Highways leading out of Ulaanbaatar, Mongolia’s capital city, continue east for many miles as far as the city of Chinggis. From there, the roads diminish to mere gravel paths that stretch across the vast pasturelands of Khenti Province.
It’s from Chinggis, where transportation begins to get more difficult, that six churches are praying—paving the way—for the Gospel to spread to even more remote villages.
God is moving in response to their intercession, and the answers are coming through unexpected means—a former car parts saleswoman and simple shoebox gifts sent from far away.
Tuya Tserendash left her lucrative business in Ulaanbaatar to go to Bible school at age 52. After graduation, she returned to Khenti province where she’d grown up raising livestock. She now helps tend the growing church in this largely Buddhist and animist area.
Bringing Operation Christmas Child shoebox gifts filled with toys, clothes, school supplies, and hygiene items, she traveled to several villages that the churches in Chinggis had been lifting up in prayer—four locations in 2017 and two in 2018. When the villagers heard the Gospel presented together with these tangible expressions of God’s love, some accepted Christ and began meeting together to study the Bible. Six churches sprang up where none had been before.
Today, some of the new congregations are offering The Greatest Journey discipleship course, a 12-lesson Bible study designed especially for shoebox recipients. Through its 12 lessons, boys and girls are growing in their faith and becoming little evangelists in their families and communities.
When asked about the influence of Operation Christmas Child in Mongolia, Tuya said, “It’s such a great opportunity and tool to reach out. Mongolian churches don’t have a lot to give, but Samaritan’s Purse provides the tool. It helps the local churches to cooperate.”
Tens of thousands of gift-filled shoeboxes will be delivered in Mongolia over the coming months. Through meeting together to pray and decide where shoeboxes will be delivered, individual churches lay aside differences to collaborate on fulfilling Christ’s Great Commission to “Go therefore and make disciples of all the nations” (Matthew 28:19).
Tuya’s husband passed away in 1997, leaving her to provide for their three children as well as her eight younger siblings. In an effort to generate income, she purchased a shipping container and set up a shop inside it to sell car parts.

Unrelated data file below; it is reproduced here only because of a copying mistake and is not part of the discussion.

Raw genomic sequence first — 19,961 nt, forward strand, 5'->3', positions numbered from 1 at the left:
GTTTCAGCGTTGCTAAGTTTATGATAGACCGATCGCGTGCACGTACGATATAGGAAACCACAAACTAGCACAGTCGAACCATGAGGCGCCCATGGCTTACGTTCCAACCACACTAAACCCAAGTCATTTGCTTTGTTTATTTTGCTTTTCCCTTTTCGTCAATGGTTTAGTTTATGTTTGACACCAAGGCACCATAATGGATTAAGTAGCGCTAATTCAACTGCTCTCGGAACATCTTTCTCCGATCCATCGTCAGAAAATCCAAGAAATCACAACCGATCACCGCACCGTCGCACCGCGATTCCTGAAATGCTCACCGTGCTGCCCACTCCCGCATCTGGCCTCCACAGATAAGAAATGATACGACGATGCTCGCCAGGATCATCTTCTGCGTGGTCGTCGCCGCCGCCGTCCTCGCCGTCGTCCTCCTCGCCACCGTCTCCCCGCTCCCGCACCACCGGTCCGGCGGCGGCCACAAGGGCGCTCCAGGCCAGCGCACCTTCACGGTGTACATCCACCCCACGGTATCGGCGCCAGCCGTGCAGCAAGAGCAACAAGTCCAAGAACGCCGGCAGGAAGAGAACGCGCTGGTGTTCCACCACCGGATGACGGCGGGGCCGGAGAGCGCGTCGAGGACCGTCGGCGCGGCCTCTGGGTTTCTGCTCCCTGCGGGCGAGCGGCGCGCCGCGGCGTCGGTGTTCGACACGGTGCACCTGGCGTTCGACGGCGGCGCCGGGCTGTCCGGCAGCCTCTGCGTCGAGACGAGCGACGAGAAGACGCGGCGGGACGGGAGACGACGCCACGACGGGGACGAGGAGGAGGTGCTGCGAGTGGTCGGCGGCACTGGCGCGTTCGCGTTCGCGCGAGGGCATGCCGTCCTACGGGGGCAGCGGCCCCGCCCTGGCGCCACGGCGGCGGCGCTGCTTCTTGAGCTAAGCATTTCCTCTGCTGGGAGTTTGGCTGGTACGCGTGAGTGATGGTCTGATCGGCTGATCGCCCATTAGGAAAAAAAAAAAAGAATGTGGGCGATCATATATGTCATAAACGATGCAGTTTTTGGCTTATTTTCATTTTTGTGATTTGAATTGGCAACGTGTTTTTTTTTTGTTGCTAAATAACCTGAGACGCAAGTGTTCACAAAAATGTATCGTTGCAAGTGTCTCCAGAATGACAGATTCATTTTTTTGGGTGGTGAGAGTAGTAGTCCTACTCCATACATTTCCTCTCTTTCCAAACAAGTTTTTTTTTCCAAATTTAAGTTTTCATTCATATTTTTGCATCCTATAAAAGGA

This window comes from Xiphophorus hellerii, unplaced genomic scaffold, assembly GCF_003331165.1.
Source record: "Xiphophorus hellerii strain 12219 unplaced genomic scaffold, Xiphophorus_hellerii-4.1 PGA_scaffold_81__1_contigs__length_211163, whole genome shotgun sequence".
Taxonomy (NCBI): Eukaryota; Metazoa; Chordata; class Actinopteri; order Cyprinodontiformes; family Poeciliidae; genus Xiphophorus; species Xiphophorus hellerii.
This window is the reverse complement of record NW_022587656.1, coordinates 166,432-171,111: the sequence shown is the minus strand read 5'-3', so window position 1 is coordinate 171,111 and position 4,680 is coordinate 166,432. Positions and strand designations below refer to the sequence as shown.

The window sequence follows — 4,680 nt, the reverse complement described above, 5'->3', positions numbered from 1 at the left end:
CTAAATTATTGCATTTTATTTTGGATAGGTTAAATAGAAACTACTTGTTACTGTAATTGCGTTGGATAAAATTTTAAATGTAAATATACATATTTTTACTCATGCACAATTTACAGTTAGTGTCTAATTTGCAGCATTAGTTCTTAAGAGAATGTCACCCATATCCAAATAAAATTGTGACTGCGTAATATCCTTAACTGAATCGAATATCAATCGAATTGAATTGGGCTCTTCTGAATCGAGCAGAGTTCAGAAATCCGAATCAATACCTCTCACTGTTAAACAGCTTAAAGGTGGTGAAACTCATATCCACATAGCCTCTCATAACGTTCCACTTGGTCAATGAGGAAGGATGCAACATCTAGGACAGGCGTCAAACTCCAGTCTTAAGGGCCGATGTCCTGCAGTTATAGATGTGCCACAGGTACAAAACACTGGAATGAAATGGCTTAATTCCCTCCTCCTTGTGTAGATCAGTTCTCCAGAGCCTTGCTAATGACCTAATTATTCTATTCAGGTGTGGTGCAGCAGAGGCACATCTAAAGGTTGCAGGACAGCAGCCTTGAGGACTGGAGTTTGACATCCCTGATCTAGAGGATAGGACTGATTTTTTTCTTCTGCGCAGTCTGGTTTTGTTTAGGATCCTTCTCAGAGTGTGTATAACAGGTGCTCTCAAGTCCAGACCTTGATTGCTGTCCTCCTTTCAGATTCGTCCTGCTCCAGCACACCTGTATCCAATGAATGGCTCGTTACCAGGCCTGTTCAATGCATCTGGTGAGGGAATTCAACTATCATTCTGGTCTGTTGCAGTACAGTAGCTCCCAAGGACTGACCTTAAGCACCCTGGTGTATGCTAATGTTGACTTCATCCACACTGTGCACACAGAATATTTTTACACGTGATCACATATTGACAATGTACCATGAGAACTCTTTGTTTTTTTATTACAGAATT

Seven years later, Tuya’s mother became a Christian and began sharing her faith with her. Tuya couldn’t understand what her mother was talking about, but out of respect she told her mother, “Your God is my God.”
Tuya visited a church for the first time in her life later that year, but was confused by all that was said there. Frustrated, she talked to a pastor about why her mother, a miner with an elementary education, could understand the Gospel and she as a businesswoman couldn’t. He encouraged her to pray for understanding.
After months of asking for this, Tuya sat in her container-turned-store reading the book of Ruth when she read the very thing she’d told her mother earlier: “Your people shall be my people, and your God, my God” (Ruth 1:16). Suddenly she grew very excited about the Bible, and it became God’s Living Word to her.
As this happened, both her family and coworkers noticed considerable changes in her.
“I used to be a very proud and demanding woman,” Tuya said. She was so strict with her college-aged kids that they often wouldn’t return home until after she was in bed. They encouraged her to spend more time with God because when she did, they wanted to be around her more.
“If that God managed to change Tuya, that God can change us,” said her long-time coworkers.
After three years of growing in the Lord and encountering Him in significant ways, Tuya said, “I completely made up my mind to serve the Lord and sell the container.” By then a successful businesswoman with two cars, a house, and eight employees, she said, “I fell from a very high altitude.” But she counted material gain as loss for the sake of riches found only in Christ.
For the next three years, Tuya attended Bible school where she began praying, “Send me” (Isaiah 6:8) until God opened the door for her to serve at The Greatest Lord Church in Chinggis.
The name of this church carries meaning to Mongolians that others might miss. They call their national hero Genghis Khan “lord king,” but for Christians in Mongolia their only Lord is Jesus Christ.
Today, Tuya continues to serve her church while she reaches out to the surrounding rural villages with shoebox gifts and The Greatest Journey discipleship course. As the discipleship coordinator for the Operation Christmas Child Regional Leadership Team, she also trains church leaders to teach The Greatest Journey.
She said of these church-starting efforts, “It would be very hard without shoebox gifts. They are such a great Gospel opportunity. They equip churches to reach out to people and have fellowship…being able to provide a tangible gift to local people helps a lot.”
As Samaritan’s Purse celebrates its 25th year of sending gift-filled shoeboxes to children in need, please pray for each shoebox to not only bless a boy or girl, but also be a tool for churches to share the Gospel in unreached areas.
It’s not too late to send Good News and Great Joy to a child in need—you can pack shoebox gifts online! Get started here: PackaBox.ca
Please donate $10 for every shoebox you prepare. Your donations will help cover project costs, including shipping (make one combined donation for multiple shoeboxes). Consider making an additional donation to help Samaritan's Purse go beyond the shoebox and expand assistance to children, their families, and their communities. Samaritan's Purse does not provide receipts for the value of gift items included in a shoebox.